It really doesn't hurt to put the comma in, does it? That way you can be consistent and you don't need to ponder each instance, wondering if somebody's going to misinterpret what you've written. It's just my opinion, but I think the comma makes sense.
Interestingly, the Oxford Comma does go against what I was 'taught' in school. But since becoming a writer and a beta reader, I've discovered it solves many comprehension problems. So I'm now a fan!
The only reason people don't like it, is because it conflicts with the rule that you shouldn't have a comma preceding the word 'and'.
Is that a rule just for lists? And is always preceded by a comma in compound sentences.
It's not the rule for lists; lists have a comma before the word and. There is a name for the last and in the list. I would have to look it up to tell you what it is, though. I can't remember at the moment.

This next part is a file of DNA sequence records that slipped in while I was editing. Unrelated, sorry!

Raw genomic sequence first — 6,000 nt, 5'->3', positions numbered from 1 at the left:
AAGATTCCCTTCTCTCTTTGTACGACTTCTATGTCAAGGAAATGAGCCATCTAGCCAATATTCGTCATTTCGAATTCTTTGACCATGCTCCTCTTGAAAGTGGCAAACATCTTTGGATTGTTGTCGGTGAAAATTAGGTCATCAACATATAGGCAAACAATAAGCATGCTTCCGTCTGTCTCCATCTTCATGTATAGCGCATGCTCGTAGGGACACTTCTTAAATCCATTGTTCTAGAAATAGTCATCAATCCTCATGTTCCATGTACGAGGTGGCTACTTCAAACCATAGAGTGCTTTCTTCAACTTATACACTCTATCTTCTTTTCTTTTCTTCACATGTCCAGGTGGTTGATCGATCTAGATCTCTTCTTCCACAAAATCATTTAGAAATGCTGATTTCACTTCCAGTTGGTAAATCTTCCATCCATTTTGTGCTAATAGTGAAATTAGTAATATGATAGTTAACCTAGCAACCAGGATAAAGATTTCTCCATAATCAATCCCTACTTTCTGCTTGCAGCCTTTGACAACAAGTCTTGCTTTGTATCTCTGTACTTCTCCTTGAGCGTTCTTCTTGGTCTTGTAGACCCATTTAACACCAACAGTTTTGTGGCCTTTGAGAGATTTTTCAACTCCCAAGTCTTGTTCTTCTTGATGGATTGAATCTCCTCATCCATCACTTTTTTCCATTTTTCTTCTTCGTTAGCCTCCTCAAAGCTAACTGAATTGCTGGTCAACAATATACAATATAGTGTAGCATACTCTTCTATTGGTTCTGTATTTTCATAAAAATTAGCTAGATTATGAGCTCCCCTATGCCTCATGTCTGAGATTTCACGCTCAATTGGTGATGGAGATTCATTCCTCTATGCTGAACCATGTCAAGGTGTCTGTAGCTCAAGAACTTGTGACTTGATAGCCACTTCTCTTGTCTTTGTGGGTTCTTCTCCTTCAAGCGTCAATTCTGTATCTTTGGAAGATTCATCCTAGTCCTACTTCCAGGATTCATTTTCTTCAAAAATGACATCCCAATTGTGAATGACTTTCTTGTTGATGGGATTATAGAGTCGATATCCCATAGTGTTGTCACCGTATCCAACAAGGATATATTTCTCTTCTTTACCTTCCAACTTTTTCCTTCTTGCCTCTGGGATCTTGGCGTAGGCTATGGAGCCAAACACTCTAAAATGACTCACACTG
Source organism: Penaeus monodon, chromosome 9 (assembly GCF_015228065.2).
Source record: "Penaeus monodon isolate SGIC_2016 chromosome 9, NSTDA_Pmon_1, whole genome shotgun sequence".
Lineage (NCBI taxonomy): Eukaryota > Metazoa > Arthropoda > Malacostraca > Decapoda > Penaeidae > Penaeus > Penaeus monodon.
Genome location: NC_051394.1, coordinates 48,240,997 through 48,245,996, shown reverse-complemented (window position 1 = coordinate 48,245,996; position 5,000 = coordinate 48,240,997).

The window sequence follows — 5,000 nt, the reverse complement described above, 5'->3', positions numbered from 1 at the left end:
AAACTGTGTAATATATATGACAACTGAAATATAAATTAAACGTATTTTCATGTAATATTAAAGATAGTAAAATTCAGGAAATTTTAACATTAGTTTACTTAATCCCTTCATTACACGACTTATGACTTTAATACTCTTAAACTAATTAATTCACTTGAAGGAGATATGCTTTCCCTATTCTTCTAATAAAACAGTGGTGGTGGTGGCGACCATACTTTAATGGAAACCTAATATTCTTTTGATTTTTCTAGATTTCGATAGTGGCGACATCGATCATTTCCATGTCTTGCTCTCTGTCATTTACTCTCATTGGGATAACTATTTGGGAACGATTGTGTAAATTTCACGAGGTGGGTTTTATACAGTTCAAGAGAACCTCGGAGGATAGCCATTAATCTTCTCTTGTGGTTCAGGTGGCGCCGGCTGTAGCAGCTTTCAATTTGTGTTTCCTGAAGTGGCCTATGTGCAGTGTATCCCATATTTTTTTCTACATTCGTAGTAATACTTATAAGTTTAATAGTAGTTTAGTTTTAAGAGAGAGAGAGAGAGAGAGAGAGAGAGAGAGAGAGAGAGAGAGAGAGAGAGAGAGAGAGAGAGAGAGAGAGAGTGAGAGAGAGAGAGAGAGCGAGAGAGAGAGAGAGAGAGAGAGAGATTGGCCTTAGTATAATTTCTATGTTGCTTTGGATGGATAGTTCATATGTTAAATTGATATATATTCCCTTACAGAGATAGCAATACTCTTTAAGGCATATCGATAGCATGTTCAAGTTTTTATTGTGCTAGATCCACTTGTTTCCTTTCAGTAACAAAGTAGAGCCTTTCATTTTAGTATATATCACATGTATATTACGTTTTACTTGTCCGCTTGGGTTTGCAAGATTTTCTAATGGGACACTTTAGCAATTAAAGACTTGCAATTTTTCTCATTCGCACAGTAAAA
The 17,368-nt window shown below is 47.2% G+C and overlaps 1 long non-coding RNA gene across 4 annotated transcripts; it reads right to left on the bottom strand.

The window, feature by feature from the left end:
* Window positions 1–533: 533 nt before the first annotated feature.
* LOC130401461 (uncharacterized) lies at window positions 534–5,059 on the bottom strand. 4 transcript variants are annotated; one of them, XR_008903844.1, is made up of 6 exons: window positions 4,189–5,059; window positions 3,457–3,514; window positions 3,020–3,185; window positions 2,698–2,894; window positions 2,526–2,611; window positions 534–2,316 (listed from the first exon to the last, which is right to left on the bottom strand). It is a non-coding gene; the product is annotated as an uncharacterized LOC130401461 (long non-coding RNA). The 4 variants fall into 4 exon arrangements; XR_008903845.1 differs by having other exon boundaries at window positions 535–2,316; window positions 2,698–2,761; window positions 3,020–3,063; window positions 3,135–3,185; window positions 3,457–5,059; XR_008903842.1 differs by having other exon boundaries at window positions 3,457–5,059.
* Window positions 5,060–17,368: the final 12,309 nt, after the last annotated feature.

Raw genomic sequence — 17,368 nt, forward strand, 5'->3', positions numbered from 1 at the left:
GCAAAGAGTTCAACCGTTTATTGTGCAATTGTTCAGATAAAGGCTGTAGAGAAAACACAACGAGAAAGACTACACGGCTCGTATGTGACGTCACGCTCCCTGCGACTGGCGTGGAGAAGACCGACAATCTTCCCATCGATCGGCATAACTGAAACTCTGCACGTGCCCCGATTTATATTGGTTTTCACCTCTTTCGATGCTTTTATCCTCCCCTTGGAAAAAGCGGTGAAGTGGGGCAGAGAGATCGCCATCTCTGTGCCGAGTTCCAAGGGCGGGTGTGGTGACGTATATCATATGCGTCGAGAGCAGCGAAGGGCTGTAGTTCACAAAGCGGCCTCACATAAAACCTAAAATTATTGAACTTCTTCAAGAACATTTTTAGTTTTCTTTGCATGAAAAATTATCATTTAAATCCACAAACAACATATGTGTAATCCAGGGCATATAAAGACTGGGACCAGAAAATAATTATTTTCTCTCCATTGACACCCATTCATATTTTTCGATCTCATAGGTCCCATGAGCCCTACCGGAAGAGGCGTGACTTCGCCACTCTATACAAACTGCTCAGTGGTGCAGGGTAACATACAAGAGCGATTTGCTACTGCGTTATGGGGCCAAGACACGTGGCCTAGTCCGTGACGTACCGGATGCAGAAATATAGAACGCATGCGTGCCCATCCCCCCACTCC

The lecture should include the following parts:
- common comma usage
- common semicolon usage, and
- the way punctuation works in a list.
A running list is the same as a bulleted list like the one above, just formatted horizontally rather than vertically. The lecture should include the following parts: common comma usage, common semicolon usage, and the way punctuation works in a list. See?
I would leave out the comma at the end if the final item is something like bacon and eggs, which is considered a single item. But still, the sentence would look like this: For breakfast I had orange juice, toast, pancakes, and bacon and eggs.
I was always taught not to precede 'and' with a comma. At all.
But in a list, you wouldn't have the two 'ands'
Separate names with a comma.